With Christmas fast approaching, thoughts are turning to the festive period. Employees will be organising their time off for this precious time of year. Unfortunately, contractors can find it difficult to request leave. Like freelancers, contractors are expected to be available around the clock – thanks to the flexibility self-employment or working from home offers.
In fact, this is just one of the unreasonable client expectations that contractors and freelancers have to avoid from the very outset. With the right preparation, however, you can get the time off you deserve over the Christmas period. Read on, to discover our golden rules for taking time off as a contractor, top tips that are certain to serve you well over the Christmas and beyond.
Make sure your finances stack up
Many contractors struggle to set appropriate rates, especially early in their contracting careers. Ensure you charge enough to cover the value of your talent and expenses, as well as the employee benefits that you don’t get access to as a contractor. Paid leave is one such perk that contractors and other self-employed professionals aren’t privy to, for instance. Freelancer News explains why adapting your rate to cover the added expense of taking time off is essential:
“Generally you should be charging more than you might think because you have to cover the benefits you would usually receive as an employee. This means that you can’t expect to live on the same amount of money you’d get per hour in a normal job. You have to cover business expenses, sick days, parental leave, pensions and holiday pay. If you’re charging enough to cover these then you can breathe a little easier during Christmas, knowing that you’re not going to struggle if you take a few days off from work.”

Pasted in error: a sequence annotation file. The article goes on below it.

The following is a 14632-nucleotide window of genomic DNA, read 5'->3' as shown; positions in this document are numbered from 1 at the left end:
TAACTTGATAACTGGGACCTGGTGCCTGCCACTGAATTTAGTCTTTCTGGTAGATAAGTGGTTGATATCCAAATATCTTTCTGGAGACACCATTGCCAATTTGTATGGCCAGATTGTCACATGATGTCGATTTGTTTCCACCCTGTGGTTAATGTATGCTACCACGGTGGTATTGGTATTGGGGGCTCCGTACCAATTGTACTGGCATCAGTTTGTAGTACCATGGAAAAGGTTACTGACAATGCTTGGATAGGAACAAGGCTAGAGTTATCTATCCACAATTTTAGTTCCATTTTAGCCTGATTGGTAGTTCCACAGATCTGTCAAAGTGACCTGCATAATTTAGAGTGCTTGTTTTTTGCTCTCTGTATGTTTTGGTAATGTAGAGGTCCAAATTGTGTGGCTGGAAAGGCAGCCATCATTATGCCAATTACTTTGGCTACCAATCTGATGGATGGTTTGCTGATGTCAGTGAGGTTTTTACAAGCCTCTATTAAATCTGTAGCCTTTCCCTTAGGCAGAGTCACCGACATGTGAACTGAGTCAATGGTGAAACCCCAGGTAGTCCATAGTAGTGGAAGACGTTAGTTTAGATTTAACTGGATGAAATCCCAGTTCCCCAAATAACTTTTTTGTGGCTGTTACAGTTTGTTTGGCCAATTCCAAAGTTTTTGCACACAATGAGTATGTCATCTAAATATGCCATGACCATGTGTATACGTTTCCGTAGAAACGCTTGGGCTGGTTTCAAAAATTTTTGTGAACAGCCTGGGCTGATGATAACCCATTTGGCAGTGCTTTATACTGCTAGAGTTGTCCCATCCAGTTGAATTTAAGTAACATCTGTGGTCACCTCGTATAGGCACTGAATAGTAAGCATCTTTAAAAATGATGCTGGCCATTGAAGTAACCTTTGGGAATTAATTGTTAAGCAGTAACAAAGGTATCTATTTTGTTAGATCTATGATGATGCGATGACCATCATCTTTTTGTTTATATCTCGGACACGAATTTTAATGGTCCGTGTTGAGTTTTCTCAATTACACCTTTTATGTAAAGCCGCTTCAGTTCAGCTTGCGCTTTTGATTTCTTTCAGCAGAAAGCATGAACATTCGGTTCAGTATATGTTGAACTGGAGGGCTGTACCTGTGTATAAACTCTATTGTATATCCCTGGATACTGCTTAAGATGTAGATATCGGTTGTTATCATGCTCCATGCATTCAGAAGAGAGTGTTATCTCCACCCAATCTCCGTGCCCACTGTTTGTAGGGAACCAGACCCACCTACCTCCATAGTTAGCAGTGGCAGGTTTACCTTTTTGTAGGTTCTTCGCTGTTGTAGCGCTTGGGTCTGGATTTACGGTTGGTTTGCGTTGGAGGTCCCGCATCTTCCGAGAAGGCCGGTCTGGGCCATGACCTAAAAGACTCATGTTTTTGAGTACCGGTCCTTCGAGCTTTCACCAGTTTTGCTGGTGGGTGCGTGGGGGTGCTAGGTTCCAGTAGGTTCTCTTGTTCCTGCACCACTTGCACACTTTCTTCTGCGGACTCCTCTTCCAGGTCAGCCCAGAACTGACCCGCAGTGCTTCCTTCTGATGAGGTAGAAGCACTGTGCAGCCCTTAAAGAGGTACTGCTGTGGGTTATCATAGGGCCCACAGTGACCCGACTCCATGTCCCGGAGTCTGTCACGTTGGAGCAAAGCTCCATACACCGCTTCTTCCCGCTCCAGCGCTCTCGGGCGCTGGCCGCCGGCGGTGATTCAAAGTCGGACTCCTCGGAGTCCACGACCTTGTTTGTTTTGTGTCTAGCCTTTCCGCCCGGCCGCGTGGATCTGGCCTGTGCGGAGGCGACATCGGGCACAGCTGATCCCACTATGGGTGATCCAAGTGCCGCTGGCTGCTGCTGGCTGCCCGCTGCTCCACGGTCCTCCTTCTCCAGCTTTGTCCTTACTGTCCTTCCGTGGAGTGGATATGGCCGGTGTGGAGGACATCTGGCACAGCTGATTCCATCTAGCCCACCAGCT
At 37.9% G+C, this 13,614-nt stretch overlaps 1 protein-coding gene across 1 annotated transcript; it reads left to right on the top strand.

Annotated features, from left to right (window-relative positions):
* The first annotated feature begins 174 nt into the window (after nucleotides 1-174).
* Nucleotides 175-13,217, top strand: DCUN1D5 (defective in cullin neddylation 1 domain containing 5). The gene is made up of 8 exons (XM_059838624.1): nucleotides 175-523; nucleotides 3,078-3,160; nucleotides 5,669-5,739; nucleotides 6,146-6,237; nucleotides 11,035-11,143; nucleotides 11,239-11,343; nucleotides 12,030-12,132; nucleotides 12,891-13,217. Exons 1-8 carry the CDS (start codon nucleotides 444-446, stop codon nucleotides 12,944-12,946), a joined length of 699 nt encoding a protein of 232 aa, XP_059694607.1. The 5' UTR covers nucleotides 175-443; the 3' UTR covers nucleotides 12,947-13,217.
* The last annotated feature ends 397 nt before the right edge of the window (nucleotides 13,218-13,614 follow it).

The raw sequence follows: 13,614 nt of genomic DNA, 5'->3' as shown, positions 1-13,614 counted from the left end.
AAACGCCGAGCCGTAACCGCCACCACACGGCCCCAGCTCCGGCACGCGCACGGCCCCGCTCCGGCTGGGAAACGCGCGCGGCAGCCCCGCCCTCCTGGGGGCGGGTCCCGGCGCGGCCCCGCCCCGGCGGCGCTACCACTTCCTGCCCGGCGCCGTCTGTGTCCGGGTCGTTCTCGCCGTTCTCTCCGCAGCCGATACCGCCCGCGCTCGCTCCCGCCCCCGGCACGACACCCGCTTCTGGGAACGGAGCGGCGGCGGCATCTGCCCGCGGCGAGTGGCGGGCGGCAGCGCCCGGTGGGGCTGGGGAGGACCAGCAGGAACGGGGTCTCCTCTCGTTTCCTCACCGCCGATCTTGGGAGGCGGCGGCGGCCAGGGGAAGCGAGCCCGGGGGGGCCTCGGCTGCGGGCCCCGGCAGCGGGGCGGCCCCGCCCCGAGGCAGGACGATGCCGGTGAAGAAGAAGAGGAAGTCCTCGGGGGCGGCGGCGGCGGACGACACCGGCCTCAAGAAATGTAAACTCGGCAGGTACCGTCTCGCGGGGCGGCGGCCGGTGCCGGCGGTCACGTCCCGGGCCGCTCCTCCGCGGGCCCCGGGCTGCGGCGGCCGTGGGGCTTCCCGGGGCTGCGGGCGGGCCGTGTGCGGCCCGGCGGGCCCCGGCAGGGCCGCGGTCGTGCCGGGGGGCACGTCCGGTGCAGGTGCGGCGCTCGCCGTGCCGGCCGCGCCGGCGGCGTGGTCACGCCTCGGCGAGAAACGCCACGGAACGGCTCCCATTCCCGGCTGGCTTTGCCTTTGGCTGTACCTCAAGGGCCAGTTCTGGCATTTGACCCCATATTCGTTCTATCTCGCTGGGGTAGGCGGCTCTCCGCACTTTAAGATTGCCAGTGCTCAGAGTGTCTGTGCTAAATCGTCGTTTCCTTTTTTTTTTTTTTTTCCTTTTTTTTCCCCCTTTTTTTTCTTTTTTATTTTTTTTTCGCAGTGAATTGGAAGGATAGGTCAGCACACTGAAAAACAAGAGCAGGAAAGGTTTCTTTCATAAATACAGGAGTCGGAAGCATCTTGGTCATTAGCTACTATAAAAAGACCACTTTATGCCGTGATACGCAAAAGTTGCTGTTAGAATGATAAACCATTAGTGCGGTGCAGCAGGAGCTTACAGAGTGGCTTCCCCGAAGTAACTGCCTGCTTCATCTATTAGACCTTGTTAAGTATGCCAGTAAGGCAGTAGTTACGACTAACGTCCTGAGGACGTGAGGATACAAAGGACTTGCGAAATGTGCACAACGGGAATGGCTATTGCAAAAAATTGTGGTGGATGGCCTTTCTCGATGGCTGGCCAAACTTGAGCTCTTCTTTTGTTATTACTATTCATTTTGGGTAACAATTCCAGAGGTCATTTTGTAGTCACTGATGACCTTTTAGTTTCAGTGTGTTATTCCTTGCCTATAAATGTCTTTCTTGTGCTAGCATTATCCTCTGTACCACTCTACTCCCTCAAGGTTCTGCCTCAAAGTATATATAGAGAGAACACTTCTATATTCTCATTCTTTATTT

Keep your request reasonable
Contractors are just as entitled to take holidays as permanent staff members. If the length of your contract is more than one month, it is very rare that you wouldn’t have any time off at all. Keeping any requests for leave reasonable, particularly if your client’s busy period coincides with the Christmas holidays, is highly recommended. As a rule of thumb, ask for no more than two weeks off – a period that will quite comfortably cover Christmas and New Year.
Don’t be afraid to ask for more though. Just judge each scenario individually, taking into account the length of the contract, the client’s current demand and the progression of the contract itself. If you’ve been hitting goals and milestones left, right, and centre, then your client may be willing to give you more time off.
Time each contract right
The joy of working as a contractor is having the ability to pick and choose the contracts that you take on. Timing the start and end dates of each contract to perfection is a great way to ensure you can take as much holiday time as you like, completely guilt-free, over the festive period.
If timing the start and end dates of new and old contracts isn’t possible this Christmas, developing a great relationship with your client is always an excellent step in the right direction.